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Hart v. Black

United States District Court, W.D. Arkansas, Texarkana Division

January 6, 2017

STEPHANIE POTTER BLACK, Miller County Prosecuting Attorney; and RON STOVALL, Miller County Sheriff, RESPONDENTS


          Susan O. Hickey United States District Judge

         Before the Court is the Report and Recommendation filed April 28, 2016, by the Honorable James R. Marschewski, United States Magistrate Judge for the Western District of Arkansas. ECF No. 14. Judge Marschewski recommends that Petitioner's habeas corpus petition (ECF No. 1) be dismissed with prejudice because it was filed after the expiration of the applicable statute of limitations. Petitioner has responded with timely objections. ECF No. 16. The Court finds this matter ripe for consideration.

         I. BACKGROUND

         The underlying events that gave rise to the present matter are admittedly complicated. However, for the Court's purposes, the context can be simplified as follows. On April 7, 2009, Petitioner plead guilty to multiple drug offenses under Ark. Code. Ann. §§ 5-64-401 and 5-64-403 in the Miller County, Arkansas, Circuit Court. ECF No. 14-2, p. 1. Petitioner was subsequently sentenced to ten years' probation. ECF No. 14-2, p. 1. On September 26, 2014, and October 9, 2014, petitions for revocation of probation were filed in the Miller County, Arkansas, Circuit Court based on Petitioner's arrest in Texas. ECF No. 10-2. The Circuit Court subsequently directed the Clerk of Court to issue warrants for Petitioner's arrest and Petitioner was arrested on or about December 19, 2014.[1] ECF No. 10-2. Petitioner filed the present habeas action on July 10, 2015, alleging that he submitted an Interstate Agreement on Detainers Act request in 2008 that Respondents “violated not once . . . but twice.”[2] ECF No. 1, ¶ 12.


         Petitioner seeks habeas relief in regard to his 2009 convictions. The Antiterrorism and Effective Death Penalty Act provides that a one-year statute of limitations will apply in habeas corpus actions brought by state prisoners. 28 U.S.C. § 2244(d)(1). Under the Act, the statute of limitations period shall run, in relevant part, from “the date on which the judgment became final by the conclusion of direct review or the expiration of the time for seeking such review[.]” 28 U.S.C. § 2244(d)(1)(A). Under Rule 2(a) of the Arkansas Rules of Appellate Procedure - Criminal, a criminal defendant generally has thirty days from the date of entry of a judgment in which to file an appeal.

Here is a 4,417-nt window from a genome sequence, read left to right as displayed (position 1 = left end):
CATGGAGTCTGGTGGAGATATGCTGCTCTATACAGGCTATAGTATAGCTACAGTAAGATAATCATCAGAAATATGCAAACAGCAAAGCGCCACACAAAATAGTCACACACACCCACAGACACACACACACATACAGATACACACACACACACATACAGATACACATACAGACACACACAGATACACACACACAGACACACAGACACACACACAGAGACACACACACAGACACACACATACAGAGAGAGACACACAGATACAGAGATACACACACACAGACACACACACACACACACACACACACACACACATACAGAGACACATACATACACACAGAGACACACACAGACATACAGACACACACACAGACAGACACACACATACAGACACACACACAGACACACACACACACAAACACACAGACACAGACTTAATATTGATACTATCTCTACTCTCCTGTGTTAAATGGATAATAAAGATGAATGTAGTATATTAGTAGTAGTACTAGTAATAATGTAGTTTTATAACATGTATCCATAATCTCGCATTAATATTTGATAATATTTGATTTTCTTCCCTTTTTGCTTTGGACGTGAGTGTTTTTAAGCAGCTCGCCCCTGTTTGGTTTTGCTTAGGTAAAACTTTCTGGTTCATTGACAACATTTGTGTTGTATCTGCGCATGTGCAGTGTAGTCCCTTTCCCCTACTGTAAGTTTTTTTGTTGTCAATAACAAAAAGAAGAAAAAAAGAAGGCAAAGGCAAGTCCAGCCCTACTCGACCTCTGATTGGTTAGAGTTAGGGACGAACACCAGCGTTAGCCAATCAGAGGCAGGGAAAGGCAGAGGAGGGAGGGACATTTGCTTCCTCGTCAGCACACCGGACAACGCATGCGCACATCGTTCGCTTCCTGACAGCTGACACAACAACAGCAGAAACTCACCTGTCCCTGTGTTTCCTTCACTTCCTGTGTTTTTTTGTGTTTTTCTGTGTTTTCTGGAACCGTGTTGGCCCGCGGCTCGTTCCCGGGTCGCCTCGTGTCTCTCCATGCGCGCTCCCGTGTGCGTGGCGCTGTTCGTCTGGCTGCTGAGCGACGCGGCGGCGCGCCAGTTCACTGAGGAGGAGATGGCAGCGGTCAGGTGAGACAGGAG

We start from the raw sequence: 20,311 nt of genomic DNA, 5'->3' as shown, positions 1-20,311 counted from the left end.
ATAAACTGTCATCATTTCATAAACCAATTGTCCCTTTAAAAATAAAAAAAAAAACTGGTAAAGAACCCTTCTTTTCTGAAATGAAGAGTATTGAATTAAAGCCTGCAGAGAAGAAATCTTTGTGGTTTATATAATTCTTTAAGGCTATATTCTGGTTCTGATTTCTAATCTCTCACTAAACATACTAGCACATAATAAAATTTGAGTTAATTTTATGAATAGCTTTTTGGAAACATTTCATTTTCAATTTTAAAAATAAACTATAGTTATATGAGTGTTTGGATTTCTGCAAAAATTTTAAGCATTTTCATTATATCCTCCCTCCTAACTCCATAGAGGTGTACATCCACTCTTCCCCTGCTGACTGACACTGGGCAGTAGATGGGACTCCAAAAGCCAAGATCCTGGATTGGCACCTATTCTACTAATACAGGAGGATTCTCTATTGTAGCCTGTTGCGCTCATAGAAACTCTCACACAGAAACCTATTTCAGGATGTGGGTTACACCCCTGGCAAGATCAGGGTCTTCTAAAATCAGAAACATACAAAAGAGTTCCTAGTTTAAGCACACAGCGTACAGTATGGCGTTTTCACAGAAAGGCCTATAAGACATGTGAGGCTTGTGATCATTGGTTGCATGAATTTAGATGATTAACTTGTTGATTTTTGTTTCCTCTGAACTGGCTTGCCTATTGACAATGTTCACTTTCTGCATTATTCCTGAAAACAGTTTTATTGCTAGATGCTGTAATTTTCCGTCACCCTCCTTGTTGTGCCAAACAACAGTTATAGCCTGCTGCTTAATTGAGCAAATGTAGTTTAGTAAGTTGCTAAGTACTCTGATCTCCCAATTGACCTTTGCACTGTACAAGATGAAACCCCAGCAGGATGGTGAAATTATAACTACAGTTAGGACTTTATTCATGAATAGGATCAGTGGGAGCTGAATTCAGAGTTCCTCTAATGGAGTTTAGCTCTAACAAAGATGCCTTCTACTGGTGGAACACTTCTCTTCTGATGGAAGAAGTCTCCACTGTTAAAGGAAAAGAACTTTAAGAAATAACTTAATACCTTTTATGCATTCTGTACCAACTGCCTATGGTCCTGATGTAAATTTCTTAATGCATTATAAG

In the present case, the Circuit Court of Miller County, Arkansas, entered final judgments in Petitioner's state court criminal cases on July 7, 2009, and July 27, 2009, respectively.[3] ECF No. 10-1. Petitioner did not appeal those judgments. Pursuant to 28 U.S.C. § 2244 and Rule 2(a) of the Arkansas Rules of Appellate Procedure - Criminal, the one-year statute of limitations started to run thirty days after those judgments were entered. Petitioner now seeks habeas corpus relief more than five years after the statute of limitations expired. As such, it is clear that Petitioner's habeas action is time-barred under the one-year statute of limitations and therefore should be dismissed as untimely unless there is cause for equitable tolling.